The Black Missionaries were playing their own kind of reggae music, hence the success. If that was true, the coming of Gift Fumulani, their other cousin, as solo artist, broke their monopoly and provided the people some comparison. It is said that the band itself took note of his coming and dominance. The song ‘Unali Wabwino’ in Kuimba Four is rumored to be a critique on Gift’s choice to be a solo artist.
Only them know the truth behind the song. But both the band and Gift continued to flourish in their careers until the latter’s death in 2008. This was the year the band released their eighth Kuimba album, meaning that they had done six since the death of Matafale. The album was also the beginning of yet another journey for the band: Musamude, their band leader and lead vocalist, had died a year before.
The death of Matafale forced them to grow into men. But the death of Musamude threatened to force them out of music. In 2003 they enjoyed the people’s grace for Matafale, but that was not the same with Musamude. There was nothing like the people’s grace for Musamude. Between 2003 and 2008, the band had suffered criticism of playing similar kind of music and diluted message, unlike that of Matafale. If it was to fall, there was nothing much to lose.
The death of Musamude left Anjiru as both the band leader and the only lead vocalist. The criticism of playing the same kind of music became even real and intense after this. The whole album having the voice of Anjiru made the songs to be monotonous. Unlike Musamude, who had a great ability in varying his voice and leading English songs, Anjiru is an equilibrium singer and has difficulties in leading English songs. This was the new reality.
How did they fare? The Black Missionaries band is one of the most complex groups that have ever graced Malawi music. The criticism that it is doing diluted music has worked to its advantage when most people expected to be the reason for its downfall. Times have changed, and again, Matafale was himself. Expecting the Black Missionaries to have the Matafale message of 2001 in a 2016 world is unrealistic. Even Lucius Banda was forced to abandon his trademark Balaka reggae beat to a diluted sound that was mostly characterized of love songs.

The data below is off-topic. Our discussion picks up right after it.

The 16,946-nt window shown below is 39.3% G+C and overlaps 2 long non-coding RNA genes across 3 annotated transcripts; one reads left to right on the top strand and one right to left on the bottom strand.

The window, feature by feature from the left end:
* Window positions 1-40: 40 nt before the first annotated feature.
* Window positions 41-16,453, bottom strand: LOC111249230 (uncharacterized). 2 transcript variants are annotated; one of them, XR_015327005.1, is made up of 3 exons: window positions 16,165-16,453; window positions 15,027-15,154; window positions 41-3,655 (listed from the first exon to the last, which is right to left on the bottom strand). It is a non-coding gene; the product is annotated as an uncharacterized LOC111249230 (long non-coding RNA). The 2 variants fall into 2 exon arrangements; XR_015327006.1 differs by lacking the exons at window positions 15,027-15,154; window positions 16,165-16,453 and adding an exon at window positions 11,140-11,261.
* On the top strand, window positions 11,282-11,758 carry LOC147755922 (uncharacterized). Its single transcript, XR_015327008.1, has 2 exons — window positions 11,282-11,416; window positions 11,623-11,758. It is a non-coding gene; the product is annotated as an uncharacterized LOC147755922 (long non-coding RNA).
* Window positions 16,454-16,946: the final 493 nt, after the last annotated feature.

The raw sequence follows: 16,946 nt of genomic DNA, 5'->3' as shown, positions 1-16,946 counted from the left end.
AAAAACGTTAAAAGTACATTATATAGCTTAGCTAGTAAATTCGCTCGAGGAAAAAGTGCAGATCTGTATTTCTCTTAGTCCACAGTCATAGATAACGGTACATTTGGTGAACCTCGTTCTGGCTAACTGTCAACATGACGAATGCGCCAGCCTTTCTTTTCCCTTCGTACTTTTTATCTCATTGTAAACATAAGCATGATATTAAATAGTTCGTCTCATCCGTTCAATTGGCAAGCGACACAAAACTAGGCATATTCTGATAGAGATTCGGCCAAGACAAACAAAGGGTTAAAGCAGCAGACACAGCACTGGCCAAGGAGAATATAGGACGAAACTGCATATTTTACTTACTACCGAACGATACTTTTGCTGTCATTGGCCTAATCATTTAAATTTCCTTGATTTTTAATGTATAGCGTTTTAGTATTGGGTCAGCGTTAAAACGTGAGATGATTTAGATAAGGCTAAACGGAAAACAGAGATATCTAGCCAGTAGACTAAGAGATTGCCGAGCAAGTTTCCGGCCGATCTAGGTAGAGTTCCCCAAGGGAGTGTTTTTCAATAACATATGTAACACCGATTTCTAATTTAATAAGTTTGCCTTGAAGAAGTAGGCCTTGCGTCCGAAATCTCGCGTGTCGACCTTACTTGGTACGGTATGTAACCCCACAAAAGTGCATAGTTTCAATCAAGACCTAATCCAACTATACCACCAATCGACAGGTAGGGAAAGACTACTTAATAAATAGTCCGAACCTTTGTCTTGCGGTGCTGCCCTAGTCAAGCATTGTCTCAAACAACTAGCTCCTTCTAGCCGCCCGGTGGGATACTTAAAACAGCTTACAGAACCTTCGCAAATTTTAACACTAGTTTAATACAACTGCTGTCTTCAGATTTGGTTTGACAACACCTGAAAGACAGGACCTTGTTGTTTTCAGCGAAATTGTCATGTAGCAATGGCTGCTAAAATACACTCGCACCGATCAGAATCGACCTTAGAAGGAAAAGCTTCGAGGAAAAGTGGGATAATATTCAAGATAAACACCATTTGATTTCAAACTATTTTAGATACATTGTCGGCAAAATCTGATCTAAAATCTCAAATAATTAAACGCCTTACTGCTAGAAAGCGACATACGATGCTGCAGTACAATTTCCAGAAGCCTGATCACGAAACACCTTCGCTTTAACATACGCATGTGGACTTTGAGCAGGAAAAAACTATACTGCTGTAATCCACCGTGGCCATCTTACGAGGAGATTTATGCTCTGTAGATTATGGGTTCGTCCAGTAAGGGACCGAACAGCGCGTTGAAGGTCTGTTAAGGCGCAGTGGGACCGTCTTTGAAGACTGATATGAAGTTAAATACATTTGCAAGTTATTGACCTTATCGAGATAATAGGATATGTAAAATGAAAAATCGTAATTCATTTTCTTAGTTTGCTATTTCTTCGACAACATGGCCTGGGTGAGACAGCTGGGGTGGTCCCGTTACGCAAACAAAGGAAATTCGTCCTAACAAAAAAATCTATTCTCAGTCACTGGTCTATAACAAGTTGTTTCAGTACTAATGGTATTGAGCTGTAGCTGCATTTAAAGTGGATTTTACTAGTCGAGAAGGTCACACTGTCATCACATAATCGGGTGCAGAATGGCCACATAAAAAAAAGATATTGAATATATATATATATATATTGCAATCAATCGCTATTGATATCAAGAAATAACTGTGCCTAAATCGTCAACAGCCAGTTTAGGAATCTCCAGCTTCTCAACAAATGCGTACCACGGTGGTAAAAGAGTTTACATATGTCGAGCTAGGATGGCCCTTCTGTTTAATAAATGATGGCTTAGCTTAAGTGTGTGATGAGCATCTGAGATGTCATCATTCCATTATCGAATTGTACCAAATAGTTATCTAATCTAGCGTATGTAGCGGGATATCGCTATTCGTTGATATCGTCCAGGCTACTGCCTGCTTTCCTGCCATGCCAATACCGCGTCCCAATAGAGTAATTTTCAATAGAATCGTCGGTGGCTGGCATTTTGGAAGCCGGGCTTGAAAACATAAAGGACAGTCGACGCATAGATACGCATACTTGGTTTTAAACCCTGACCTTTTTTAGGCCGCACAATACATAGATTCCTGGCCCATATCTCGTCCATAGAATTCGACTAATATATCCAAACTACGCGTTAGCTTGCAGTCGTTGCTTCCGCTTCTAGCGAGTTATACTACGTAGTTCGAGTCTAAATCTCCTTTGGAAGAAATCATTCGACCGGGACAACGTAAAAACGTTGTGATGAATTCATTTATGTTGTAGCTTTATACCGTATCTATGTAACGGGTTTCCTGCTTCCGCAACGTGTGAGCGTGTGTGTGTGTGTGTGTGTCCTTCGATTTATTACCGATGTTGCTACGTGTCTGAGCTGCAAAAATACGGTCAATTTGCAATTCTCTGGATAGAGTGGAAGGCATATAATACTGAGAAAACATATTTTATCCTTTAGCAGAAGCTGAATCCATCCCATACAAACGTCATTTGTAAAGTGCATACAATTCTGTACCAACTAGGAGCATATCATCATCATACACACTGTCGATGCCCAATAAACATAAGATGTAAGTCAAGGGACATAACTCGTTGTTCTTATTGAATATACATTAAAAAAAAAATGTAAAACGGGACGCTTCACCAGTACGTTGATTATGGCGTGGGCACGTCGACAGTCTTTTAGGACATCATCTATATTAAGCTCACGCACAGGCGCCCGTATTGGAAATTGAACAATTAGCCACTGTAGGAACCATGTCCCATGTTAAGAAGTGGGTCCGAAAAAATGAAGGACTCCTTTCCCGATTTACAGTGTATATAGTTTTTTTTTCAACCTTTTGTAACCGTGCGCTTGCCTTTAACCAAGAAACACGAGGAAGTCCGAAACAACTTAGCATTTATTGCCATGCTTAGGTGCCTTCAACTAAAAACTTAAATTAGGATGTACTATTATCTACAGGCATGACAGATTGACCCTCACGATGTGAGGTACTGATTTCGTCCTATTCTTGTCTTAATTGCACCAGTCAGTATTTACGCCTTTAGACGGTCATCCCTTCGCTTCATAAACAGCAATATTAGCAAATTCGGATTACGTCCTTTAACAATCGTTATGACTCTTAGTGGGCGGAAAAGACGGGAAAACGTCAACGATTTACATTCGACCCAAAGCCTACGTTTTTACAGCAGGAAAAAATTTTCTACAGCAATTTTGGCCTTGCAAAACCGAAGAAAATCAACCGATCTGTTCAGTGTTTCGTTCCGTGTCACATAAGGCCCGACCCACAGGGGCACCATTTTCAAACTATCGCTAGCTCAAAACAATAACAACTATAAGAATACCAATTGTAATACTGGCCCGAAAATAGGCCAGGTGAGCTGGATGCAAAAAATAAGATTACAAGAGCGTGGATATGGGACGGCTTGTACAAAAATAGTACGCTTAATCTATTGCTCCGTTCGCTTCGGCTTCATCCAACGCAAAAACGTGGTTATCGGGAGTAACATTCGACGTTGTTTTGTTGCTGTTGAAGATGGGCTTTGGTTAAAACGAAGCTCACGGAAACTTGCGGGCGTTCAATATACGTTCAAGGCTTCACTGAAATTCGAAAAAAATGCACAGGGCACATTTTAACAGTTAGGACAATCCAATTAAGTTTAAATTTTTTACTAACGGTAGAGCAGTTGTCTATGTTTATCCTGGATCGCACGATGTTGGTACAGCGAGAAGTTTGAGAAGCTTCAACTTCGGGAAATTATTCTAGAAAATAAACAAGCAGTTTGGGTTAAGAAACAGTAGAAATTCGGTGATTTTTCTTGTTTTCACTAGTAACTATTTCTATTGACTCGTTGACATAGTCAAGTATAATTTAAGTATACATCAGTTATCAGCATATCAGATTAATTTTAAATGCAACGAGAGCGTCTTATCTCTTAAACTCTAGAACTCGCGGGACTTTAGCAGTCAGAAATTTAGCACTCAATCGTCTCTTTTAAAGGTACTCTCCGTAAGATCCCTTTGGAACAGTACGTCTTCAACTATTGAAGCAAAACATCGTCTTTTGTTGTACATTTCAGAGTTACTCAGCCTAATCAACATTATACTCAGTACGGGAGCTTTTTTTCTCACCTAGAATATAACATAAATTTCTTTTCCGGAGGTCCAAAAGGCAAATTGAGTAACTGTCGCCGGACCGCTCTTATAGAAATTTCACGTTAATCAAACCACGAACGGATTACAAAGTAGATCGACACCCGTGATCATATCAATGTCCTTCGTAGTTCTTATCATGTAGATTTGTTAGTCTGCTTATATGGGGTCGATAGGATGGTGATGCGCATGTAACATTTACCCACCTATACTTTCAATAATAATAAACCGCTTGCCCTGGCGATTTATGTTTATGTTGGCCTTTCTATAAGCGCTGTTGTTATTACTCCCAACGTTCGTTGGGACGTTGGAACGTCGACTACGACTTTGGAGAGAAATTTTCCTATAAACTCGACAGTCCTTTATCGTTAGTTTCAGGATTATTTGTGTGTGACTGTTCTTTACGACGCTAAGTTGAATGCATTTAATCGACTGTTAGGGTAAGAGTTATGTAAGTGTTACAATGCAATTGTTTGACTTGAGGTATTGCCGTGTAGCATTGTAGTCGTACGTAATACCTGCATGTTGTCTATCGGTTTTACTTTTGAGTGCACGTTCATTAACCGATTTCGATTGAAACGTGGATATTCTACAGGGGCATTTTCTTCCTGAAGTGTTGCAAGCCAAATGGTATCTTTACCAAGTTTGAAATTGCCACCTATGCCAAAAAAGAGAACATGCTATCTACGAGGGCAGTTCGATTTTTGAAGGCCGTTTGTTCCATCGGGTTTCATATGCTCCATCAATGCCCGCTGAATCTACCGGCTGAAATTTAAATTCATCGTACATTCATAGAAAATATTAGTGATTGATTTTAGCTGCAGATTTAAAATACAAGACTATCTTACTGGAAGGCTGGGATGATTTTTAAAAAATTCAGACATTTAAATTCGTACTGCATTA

It is true that the reggae being played by the Black Missionaries is nothing close to what Matafale used to, and so is the message. But when one is looking at the band, there is more that has to be thought of apart from this. They were not the only ones who tried to carry on the legacy. Matafale’s own half-brother, Toza Kapito, tried to keep on the name of his relative, but did not make it.
For the Black Missionaries band, in 2016, fifteen years after the death of Matafale, remaining the most sought after performers is an achievement that even Matafale can still be surprised of. If he comes back to life and get to know the death of Musamude, the international tours the band has had and the success of their music, he will be a proud man. They may not be playing to the expectations of many people now, but the amazing part of their story comes when one thinks of the shoes they had to fill, and how they made it possible.
About the writer: Wonderful Mkhutche is a speech writer, a political scientist and a manuscript editor and developer.